"The sight was most terrible. … It was too horrible to admit of description.  The screams and moans of the wounded were heartrending, and the terror of the sight can not be imagined. … To add to the terror of the scene a heavy thunder and lightening storm came up, and , with heavy rain made such a scene as would appall the bravest hearts. … Even the strongest men were forced to tears as they heard and saw the anguish of the unhappy excursionists.  While many displayed strong courage, grit, and heroism, others were almost frantic, and those in attendence upon them were forced to hold them to prevent acts of insanity and self-destruction."

If you like the newspaper’s rendition, then you’ll love the song: "The Chatsworth Wreck."


(Pictures: Left: The marker, east of Chatsworth on U.S. 24. Middle: Wreck candidate site A  (west of the railroad crossing 2.5 miles east of Chatworth; north end of culvert is just visible on far left). Right: Wreck
candidate site B — east of the crossing.)

IV. Wrecked Again

After investigating the site of the 1887 trackside carnage, we turned east again on U.S. 24. The highway crosses Interstate 57 at Gilman, then crosses Highway 1, which follows an old trapper’s trail from the Wabash River up to Chicago, at a town called Watseka. I was curious to see Watseka, which I’ve passed through exactly once: In the autumn of 1966, when Dad took us on a long-weekend trip down to the Smoky Mountains and back. I remember going through there late on a Thursday night that ended at a Holiday Inn just outside Indianapolis.

As we started to get close, I asked Dad and Chris whether they remembered the big disaster that had happened in Watseka around 1970. It didn’t ring a bell with them. I recounted the big blast and fire in town — apparently some kind of gas explosion — and an image I still vividly remembered. A fireball rising far above the old-fashioned town water tower.

A couple minutes later, a town came into view. There was a newish water tower rising up in the middle of town. I thought I was looking at Watseka, and said something like, "See, that must be the replacement for the old water tower." Chris was driving, and noticed the town limit sign: Crescent City. He spotted a historical marker on the left side of the road. As we passed, he asked whether we should stop. Yes, let’s. We went back, and the marker turned out to be a small pavilion with some displays. In fact, a big blowup of the picture I had described — water tower, fireball — was the centerpiece in one of the displays. Somehow I had transferred the disaster — which occurred June 21, 1970 — to the next town over.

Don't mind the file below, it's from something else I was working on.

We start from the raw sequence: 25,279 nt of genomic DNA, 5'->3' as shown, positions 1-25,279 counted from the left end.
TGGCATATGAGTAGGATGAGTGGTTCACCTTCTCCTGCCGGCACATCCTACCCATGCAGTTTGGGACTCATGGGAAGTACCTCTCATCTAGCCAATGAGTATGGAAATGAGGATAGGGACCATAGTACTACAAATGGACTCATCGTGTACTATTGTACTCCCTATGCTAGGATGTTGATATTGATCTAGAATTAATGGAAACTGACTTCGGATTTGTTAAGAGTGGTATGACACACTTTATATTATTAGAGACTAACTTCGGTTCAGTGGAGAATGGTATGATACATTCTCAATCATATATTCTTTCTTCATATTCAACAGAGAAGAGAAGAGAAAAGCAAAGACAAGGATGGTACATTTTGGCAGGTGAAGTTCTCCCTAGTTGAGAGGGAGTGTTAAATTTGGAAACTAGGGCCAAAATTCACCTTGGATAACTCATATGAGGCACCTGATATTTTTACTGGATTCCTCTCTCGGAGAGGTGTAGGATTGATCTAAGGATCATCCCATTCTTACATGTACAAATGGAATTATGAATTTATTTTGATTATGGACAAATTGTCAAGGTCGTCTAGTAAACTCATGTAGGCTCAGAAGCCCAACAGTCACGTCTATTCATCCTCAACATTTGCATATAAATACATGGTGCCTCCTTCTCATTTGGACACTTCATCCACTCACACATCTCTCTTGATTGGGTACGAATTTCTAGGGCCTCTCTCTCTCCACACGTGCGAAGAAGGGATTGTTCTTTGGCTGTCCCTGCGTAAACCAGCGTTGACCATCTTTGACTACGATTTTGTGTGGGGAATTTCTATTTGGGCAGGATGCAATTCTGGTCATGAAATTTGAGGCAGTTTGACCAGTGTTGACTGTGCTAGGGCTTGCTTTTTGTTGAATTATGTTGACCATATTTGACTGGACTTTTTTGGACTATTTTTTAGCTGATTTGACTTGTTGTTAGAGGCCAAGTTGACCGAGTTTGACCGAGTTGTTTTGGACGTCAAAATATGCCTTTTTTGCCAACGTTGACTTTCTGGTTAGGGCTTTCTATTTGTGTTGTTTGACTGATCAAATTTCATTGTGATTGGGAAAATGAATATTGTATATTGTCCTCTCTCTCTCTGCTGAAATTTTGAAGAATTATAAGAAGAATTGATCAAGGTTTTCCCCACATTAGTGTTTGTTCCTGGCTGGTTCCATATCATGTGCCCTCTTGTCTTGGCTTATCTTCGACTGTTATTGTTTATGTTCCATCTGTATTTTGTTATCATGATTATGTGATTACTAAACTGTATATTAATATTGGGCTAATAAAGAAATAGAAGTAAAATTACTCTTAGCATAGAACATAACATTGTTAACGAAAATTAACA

The cataclysm involved the same railroad that ran its train off the tracks in Chatsworth in 1887, the Toledo, Peoria & Western. Several liquified propane tank cars derailed in the center of Crescent City on Father’s Day morning. The town fire department responded and fought for an hour to prevent an explosion before the first car finally went off. At that point, according to a hand-written reminiscence that’s part of the memorial, "the boys retreated and let fate take its course." Sixty-four people were hurt (mostly firefighters who suffered second- and third-degree burns), none killed; the center of Crescent City was obliterated. The president of the TP&W issued a statement accepting responsibility for the blast and apologizing for "the inconvenience."


More on G.E. Smith
Happy 80.5, G.E.
A Teacher
A Teacher (2)

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Expressway Summer


Expressway reconstruction: a rite of Chicago’s non-winter season. Chicago’s not the only place this happens, but from my outsider’s perspective, late spring/summer/fall-until-it-snows seems to be given over to large-scale highway projects. This year, the Dan Ryan Expressway on the South Side is being rebuilt. Not repaved — reconstructed from the roadbed up. The middle eight lanes — the “express” lanes, four northbound, four southbound — are torn up right now; that leaves three lanes in each direction in the main construction zone (from about 13th Street to 71st Street).

Mid-afternoon Saturday, we got a nice view during our slow-but-not-horrible progress down the Ryan (towards my brother Chris’s suburban manse in far-off Tinley Park). We headed back north Saturday night just before midnight. The work was still going on (what sort of overtime and weird-shift bonuses are these highway workers making?).

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Aus Chicago

A quick Father’s Day trip to Chicago. I managed to arrive just at the moment Chicagoland transitions from moderate temperatures to a mini-heat wave (high today in the low to mid 90s; tomorrow, we’re supposed to have widespread thunderstorminess and temps in the low 80s; mid-70s on Monday).

The main question with which I come forth to the universe today is: Why would someone take a window seat on an airliner then not look out the window?